health

We're all told breast milk is best, but does the breast have to be yours?

The options are breastfeeding or formula for babies aren’t they? Actually, no.

Imagine you have just given birth.

Your baby is looking to you for milk and despite all your planning of a successful breastfeeding relationship, your body simply can’t provide the supply to meet the demand.

For many mothers, the next choice is of course, formula. And there is absolutely nothing wrong with this decision. It is a perfectly good decision, and the perfect choice for many families. But, there is another option.

We are forever being told the benefits of breast milk for babies. A simple google search on the topic will lead you to countless arguments of why breast is best, I won’t list them here.

But does the milk that the breast comes from necessarily have to be yours?

Across the world, wet nurses have been employed to feed the children of another mother for millions of years. In so many cultures, feeding another woman’s child with your own breast milk was common place, and still is.

Today however, mothers who wish to feed their children breast milk, and are personally not able to, are seeking the donations of others.

How is this happening?

For a lot of mothers, the breastfeeding relationship doesn’t always happen as planned.

Well, in NSW, the sale of a human body part (of which breast milk is classified) is technically illegal. (Unlike in the U.S. where woman are able to sell their excess breastmilk.)

Therefore, mothers wishing to use breast milk and who cannot express it themselves, rely on the donations of other lactating mums.

While breast milk banks are present overseas, the option here in NSW is for mothers to make contact with each other in the cyber world and arrange a transfer of donated breast milk.

This is not without risk.

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Meeting someone online and arranging to accept breast milk is taking a gamble. Especially if you don’t know the mother donating it.

Unlike the regulated breast milk banks overseas, there is no screening process for milk, no policies to manage proper storage and collection, and no pasteurisation measures to ensure the donated milk is free from bacteria and transmittable diseases (although it could be argued that heat treating the milk may destroy some of the good bacteria as well as the bad.)

Mothers that still wish to give their babies breast milk are looking elsewhere.

You often won’t have knowledge of the diet of the donor , and if you do have information on medications and nutrition  its usually a case of trusting what the person is telling you is true, unless the donor is willing to provide blood test results to the recipient.

It must also be said here that feeding a baby anything but the milk of its mother carries its own risks so this is not a unique situation. Formula too, has the potential for contamination. But for the parents wishing to access human milk for their children, the benefits of donor milk far outweigh any possible risks.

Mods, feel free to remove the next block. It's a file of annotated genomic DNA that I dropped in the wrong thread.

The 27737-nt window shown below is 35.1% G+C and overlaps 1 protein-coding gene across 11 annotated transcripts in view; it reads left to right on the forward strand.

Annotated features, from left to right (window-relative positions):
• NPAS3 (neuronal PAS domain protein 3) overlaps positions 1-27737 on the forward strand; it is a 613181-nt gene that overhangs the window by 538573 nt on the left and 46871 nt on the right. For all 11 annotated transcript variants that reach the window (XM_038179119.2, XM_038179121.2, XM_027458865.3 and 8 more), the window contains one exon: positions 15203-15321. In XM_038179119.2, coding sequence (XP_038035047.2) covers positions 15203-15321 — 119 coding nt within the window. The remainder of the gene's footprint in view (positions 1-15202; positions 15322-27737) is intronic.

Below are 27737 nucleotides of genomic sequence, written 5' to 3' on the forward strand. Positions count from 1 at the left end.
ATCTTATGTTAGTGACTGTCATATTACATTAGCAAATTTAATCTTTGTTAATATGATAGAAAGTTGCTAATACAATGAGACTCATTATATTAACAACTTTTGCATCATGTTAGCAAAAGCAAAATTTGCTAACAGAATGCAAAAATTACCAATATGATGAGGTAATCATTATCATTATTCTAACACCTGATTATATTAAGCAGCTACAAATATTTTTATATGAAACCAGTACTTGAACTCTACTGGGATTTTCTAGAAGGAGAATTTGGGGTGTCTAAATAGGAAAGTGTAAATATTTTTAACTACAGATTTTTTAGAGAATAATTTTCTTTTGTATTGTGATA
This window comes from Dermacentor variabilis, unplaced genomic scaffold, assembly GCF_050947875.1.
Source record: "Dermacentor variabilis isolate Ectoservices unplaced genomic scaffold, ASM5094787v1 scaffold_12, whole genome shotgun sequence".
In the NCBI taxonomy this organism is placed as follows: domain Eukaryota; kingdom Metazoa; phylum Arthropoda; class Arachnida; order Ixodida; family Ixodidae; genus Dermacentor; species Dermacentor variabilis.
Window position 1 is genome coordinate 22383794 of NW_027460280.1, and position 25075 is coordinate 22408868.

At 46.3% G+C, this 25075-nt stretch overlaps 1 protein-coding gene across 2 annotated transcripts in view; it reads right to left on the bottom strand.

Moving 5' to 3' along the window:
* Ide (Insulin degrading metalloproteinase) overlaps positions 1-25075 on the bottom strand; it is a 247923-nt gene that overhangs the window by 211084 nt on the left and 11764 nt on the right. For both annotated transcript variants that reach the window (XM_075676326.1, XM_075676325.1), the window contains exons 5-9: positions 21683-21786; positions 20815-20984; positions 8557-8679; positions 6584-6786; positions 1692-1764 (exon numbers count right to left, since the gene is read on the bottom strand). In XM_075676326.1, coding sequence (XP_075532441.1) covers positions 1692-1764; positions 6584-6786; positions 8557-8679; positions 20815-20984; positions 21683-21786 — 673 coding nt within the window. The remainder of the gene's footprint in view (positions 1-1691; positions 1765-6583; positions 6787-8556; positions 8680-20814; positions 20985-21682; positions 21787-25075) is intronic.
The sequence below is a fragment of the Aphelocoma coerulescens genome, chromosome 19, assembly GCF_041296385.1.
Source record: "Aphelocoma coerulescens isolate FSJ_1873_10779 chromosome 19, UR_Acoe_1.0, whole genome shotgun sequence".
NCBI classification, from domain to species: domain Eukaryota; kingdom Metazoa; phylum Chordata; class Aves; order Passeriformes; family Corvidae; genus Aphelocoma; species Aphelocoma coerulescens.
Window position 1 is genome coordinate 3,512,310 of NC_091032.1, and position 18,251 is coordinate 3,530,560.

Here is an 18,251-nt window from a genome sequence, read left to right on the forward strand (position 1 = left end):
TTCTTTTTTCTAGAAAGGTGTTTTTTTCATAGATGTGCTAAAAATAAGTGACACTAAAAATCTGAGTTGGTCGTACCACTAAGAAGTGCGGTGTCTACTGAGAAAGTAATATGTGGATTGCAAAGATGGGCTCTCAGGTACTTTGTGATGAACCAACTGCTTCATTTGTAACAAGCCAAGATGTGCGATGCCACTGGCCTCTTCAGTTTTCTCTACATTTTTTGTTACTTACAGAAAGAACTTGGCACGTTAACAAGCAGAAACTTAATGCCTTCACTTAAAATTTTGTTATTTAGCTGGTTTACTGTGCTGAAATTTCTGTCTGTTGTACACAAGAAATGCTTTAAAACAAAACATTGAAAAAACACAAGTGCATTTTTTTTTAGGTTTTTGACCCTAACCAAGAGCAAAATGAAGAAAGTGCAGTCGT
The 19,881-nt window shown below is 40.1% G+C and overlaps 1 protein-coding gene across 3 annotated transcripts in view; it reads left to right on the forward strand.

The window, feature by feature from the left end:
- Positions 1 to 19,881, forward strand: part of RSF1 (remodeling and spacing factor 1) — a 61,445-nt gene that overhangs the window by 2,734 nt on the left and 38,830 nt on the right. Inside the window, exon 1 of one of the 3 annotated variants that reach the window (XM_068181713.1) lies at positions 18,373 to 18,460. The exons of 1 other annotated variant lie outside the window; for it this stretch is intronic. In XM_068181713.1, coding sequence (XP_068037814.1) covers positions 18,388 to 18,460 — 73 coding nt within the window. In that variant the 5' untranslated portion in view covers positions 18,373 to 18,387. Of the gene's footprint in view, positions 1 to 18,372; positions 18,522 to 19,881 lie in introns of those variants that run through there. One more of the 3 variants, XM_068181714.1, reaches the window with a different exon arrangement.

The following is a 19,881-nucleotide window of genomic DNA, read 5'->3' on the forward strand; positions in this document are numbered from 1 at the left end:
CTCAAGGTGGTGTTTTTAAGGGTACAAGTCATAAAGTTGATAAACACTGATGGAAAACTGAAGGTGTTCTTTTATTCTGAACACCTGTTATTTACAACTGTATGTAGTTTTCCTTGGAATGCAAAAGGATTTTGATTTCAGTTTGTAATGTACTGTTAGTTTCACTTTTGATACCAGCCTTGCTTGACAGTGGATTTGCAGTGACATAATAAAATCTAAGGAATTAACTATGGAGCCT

When I first heard about breast milk donation, I thought, “There is no way I would feed my child the milk of another person.” I was a little grossed out by it and it didn’t sit right. And it was mainly to do with the above reasons.

But think of it this way, for many mothers this is not a choice.

A lot of premature babies are simply unable to tolerate formula. Their tiny, immature stomachs are just not up to the harshness of a manufactured product and there fore breast milk is the best and sometimes the only option. And premmie milk is different to newborn milk so supplies can often be hard to come by.

But what happens if the mothers of these babies are unable to produce the required milk?

This could be due to lack of supply, medication or illness. Whatever the reason,  baby still needs nutrition.

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Babies in the NICU often can’t tolerate anything but breast milk.

Having done some more research into the area, it seems breast milk donation carries a lot of benefits and I’m coming around to it. Actually no, I’m supportive of it.

As well as mothers who suffer supply issues, parents who have adopted are able to provide breast milk to their child if they wish, mothers undergoing chemotherapy or taking medication which can transmit through breast milk can choose to still nourish their child with human milk and often, donors are left feeling positive in the news that they have helped another woman nourish her child in the way she desires.

So for me, seeing that women are turning online to seek out donor breast milk, has highlighted the need for government funded breast milk banks to once again become an option.

Sourcing nourishment for your child shouldn’t be something done in secret via Facebook groups, but rather provided openly to parents who wish to access it through a regulated centre which enables donated milk to be collected, sterilised and stored properly.

By screening the milk effectively, parents who wish to use donated milk would feel confident knowing that the food they are giving their child is free from transmittable disease and bacteria, and donors would be able to give freely without having to post in Facebook groups.

The most natural source of nutrition for a baby is human milk. Human milk for human babies. And it’s nice to know that even a parent who can’t produce milk themselves can still choose breast milk for their child.

What do you think? Would you ever use donor milk to feed your baby? Do you think Breast milk banks should be available to parents?

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